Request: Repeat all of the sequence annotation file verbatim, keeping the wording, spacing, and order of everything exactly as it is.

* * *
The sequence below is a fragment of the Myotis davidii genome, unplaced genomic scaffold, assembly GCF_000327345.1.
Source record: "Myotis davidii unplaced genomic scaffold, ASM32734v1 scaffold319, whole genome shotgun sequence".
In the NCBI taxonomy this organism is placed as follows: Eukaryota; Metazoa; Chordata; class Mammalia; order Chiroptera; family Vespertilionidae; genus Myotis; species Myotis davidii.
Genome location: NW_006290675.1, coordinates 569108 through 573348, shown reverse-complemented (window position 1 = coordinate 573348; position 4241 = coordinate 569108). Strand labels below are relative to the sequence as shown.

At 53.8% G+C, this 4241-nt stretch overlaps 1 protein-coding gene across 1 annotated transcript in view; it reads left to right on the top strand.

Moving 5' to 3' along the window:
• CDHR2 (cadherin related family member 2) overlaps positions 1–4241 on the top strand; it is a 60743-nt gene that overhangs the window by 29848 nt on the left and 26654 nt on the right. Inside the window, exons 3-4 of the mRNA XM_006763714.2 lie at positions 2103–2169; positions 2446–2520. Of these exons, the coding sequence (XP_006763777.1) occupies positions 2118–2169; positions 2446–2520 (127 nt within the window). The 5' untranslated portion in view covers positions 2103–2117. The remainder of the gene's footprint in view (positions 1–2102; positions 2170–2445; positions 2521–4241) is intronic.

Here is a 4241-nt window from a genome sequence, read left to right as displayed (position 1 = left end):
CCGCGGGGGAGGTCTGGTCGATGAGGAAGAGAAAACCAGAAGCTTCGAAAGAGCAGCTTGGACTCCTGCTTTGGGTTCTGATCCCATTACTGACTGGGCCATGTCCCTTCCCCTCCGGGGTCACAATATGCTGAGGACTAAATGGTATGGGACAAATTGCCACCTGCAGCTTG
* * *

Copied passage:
The sequence below is a fragment of the Myotis davidii genome, unplaced genomic scaffold, assembly GCF_000327345.1.
Source record: "Myotis davidii unplaced genomic scaffold, ASM32734v1 scaffold319, whole genome shotgun sequence".
In the NCBI taxonomy this organism is placed as follows: Eukaryota; Metazoa; Chordata; class Mammalia; order Chiroptera; family Vespertilionidae; genus Myotis; species Myotis davidii.
Genome location: NW_006290675.1, coordinates 569108 through 573348, shown reverse-complemented (window position 1 = coordinate 573348; position 4241 = coordinate 569108). Strand labels below are relative to the sequence as shown.

At 53.8% G+C, this 4241-nt stretch overlaps 1 protein-coding gene across 1 annotated transcript in view; it reads left to right on the top strand.

Moving 5' to 3' along the window:
• CDHR2 (cadherin related family member 2) overlaps positions 1–4241 on the top strand; it is a 60743-nt gene that overhangs the window by 29848 nt on the left and 26654 nt on the right. Inside the window, exons 3-4 of the mRNA XM_006763714.2 lie at positions 2103–2169; positions 2446–2520. Of these exons, the coding sequence (XP_006763777.1) occupies positions 2118–2169; positions 2446–2520 (127 nt within the window). The 5' untranslated portion in view covers positions 2103–2117. The remainder of the gene's footprint in view (positions 1–2102; positions 2170–2445; positions 2521–4241) is intronic.

Here is a 4241-nt window from a genome sequence, read left to right as displayed (position 1 = left end):
CCGCGGGGGAGGTCTGGTCGATGAGGAAGAGAAAACCAGAAGCTTCGAAAGAGCAGCTTGGACTCCTGCTTTGGGTTCTGATCCCATTACTGACTGGGCCATGTCCCTTCCCCTCCGGGGTCACAATATGCTGAGGACTAAATGGTATGGGACAAATTGCCACCTGCAGCTTG